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Good Friday

13 April 2017


Submission: God the Father with the suffering Christ of the Passion (Throne of Mercy) by Tilman Riemenschneider, 1510, at the Bode Museum, Berlin

Submission: God the Father with the suffering Christ of the Passion (Throne of Mercy) by Tilman Riemenschneider, 1510, at the Bode Museum, Berlin

Isaiah 52.13-end of 53; Psalm 22; Hebrews 10.16-25 or Hebrews 4.14-16, 5.7-9; John 18.1-end of 19


Almighty Father, look with mercy on this your family for which our Lord Jesus Christ was content to be betrayed and given up into the hands of sinners and to suffer death upon the cross; who is alive and glorified with you and the Holy Spirit, one God, now and for ever. Amen.


THE collect used on Good Friday is exceptional in form. Unlike most collects, which begin by invoking an attribute of God, offer a petition, and describe an outcome or development, this prayer is solely a request. It asks God to “look with mercy” on the “family for which our Lord Jesus Christ was content to be betrayed”. That is all. Yet simplicity is sometimes deceptive: the collect both demands attention on its own odd features, and gives us the only words that could be said in response to the events of the Passion.

Two words stand out. “Family” suggests the love and protection that should characterise properly functioning families, and, in particular, the love and protection we are emboldened to expect from God as children adopted through the grace of Jesus Christ (Romans 8.15, Ephesians 1.5, Galatians 3.26).

It also carries the resonances of its origin in the Latin familia, or household, of the Sarum Use. Households could include servants as well as children, all subject to the paterfamilias, or head of the household. The prayer’s expectations are tempered with respect and awe.

Then there is “content”, which hardly seems to suit the situation of an innocent person who has been betrayed and criminalised. Again, the Latin gives a different shading. It tells us that Jesus did not hesitate (non dubitavit) in being handed over to those who sought to harm him. This is chosen obedience. The English is less active, and more indicative of something accepted. The culmination of the great mental battle in Gethsemane, described in the Synoptic Gospels, as Jesus accepts his Father’s will, is there to be glimpsed.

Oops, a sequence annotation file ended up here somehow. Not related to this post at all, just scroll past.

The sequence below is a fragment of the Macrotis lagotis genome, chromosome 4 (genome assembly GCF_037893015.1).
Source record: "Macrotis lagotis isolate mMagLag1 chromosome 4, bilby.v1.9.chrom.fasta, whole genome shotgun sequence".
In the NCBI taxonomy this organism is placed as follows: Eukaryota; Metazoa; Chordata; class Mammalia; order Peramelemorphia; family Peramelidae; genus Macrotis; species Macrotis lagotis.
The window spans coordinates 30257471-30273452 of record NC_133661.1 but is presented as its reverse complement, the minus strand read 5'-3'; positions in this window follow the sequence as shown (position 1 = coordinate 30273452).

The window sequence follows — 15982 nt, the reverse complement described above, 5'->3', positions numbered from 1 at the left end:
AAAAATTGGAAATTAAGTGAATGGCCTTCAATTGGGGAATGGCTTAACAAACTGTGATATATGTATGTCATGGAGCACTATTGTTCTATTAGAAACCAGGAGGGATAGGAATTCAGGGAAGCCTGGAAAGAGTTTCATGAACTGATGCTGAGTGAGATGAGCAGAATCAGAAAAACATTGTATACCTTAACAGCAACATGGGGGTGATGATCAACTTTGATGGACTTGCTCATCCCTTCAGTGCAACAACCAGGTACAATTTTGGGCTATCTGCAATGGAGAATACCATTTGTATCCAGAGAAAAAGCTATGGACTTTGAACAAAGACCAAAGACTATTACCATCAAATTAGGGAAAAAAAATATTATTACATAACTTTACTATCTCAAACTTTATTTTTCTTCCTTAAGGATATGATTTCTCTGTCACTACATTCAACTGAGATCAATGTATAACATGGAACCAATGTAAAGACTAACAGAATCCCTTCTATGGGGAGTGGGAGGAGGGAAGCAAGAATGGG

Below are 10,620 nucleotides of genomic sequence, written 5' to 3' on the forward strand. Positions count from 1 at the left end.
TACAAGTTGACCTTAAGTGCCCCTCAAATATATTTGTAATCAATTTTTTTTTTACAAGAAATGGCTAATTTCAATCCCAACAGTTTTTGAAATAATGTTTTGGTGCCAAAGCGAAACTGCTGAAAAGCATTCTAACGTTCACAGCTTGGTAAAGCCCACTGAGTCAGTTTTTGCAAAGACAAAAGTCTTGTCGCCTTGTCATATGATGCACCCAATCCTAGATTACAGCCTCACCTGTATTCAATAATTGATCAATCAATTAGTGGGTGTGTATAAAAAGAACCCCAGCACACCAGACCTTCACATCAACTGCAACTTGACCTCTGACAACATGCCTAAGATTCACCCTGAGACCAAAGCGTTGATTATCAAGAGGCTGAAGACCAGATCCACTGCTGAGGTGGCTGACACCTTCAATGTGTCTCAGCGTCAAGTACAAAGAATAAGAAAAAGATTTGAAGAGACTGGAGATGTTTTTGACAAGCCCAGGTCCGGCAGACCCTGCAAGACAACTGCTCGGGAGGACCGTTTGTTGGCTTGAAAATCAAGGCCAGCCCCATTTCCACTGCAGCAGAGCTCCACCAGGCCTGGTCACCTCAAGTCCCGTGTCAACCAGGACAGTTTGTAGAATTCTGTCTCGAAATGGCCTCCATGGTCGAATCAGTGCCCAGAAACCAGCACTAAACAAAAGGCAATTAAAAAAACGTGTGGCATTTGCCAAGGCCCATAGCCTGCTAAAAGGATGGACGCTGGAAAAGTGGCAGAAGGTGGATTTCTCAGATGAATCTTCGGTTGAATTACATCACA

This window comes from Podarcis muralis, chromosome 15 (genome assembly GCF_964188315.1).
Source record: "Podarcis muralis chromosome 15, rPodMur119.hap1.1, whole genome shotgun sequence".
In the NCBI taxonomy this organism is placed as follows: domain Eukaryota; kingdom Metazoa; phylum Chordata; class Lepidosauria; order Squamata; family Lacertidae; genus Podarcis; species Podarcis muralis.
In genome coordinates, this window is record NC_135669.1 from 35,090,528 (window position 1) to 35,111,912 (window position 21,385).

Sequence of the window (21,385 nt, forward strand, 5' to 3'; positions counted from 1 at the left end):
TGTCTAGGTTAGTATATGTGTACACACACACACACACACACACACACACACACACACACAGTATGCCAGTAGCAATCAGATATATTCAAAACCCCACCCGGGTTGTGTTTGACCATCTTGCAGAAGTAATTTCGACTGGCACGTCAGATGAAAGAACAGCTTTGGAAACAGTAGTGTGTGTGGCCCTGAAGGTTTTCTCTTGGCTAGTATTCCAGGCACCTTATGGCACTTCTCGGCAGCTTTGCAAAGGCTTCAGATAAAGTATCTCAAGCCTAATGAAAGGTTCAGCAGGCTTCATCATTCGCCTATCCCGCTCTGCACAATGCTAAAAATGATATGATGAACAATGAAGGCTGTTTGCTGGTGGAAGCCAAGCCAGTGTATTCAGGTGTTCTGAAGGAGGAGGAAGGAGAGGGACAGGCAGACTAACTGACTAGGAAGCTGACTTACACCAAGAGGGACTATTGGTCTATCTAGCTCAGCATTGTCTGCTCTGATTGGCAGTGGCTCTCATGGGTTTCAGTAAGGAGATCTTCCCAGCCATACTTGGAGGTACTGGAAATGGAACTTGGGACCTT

In John’s Gospel, which has no Gethsemane, the struggle is dramatised differently, reaching its height in the prayer for the unity of the disciples, under the protection of the Father (John 17). There could have been no more doubt in the disciples’ minds about the identity of Jesus, having overheard that great act of intercession.

The world remained to be convinced, however, and the scenes leading to Jesus’s death are all attempts — limited, clumsy, and informed by self-serving motives — to establish exactly who he is.

For the quite unnecessary gathering of soldiers and police who appear to arrest him, the task is simply to capture the right person. Even so, the effect of confronting the name that they have been given is unexpected: what they meet is authority, not fear, and they fall to the ground (John 18.1-6).

Pilate’s interests are different. He wishes to establish whether Jesus is the king of the Jews: a title that his detractors have reported him for claiming. It is difficult to tell whether he has a real interest in the possibility that Jesus might be his people’s king, or whether he repeats the name outside the Praetorium just to provoke the crowd (John 18.33-40).

If his purpose has been provocation, then he finds himself in difficulties. Now he is faced with a more serious accusation: not merely that Jesus is the king of the Jews, but that he is claiming to be the son of God (John 19.9). What seems evident is that Pilate would do almost anything rather than crucify Jesus. Reasons for release could be found easily if the prisoner would only identify himself (John 19.8-10), but things have gone too far, and the crowds are opportunistically protesting loyalty to the Emperor (John 19.12, 15).

The inscription over the cross might equally be mockery of Jesus, a mockery of the people who have insisted on crucifying him, or a sign of Pilate’s genuine uncertainty, to the end, about the man he has just sent to his death.

The Old and New Testament readings have become devices for the Church’s ongoing struggle to grasp the meaning of that death. From a very early time in the Christian tradition, Isaiah 52.13-53.12 was being read in relation to the crucified Jesus (for example Acts 8.26-39).

The “servant” (Isaiah 52.13, 53.11), whose physical appearance was marred, who took on himself the “infirmities” and “diseases” of a whole people, and submitted to unjust death and dishonourable burial (Isaiah 53.4, 7-9), would be “lifted up” in glory and make others “righteous” (Isaiah 52.13, 53.11).

Alongside that portrait, the Letter to the Hebrews develops the image of the high priest who has shared our flesh and knows our weaknesses (Hebrews 4.15). With that understanding, he pleads for us at the right hand of God (Hebrews 7.25). These texts are aids, not explanations.

Alec Motyer’s Christological meditation on Isaiah 52.13-53.12 makes the point: “What do we understand by God’s ‘finding pleasure in sending the beloved Son?’”; and finding pleasure, too, “when . . . he was delivered into lawless hands to crucify and put to death’? No, that is a love beyond our possibility of experience” (Isaiah by the Day, Christian Focus Publications, 2011).

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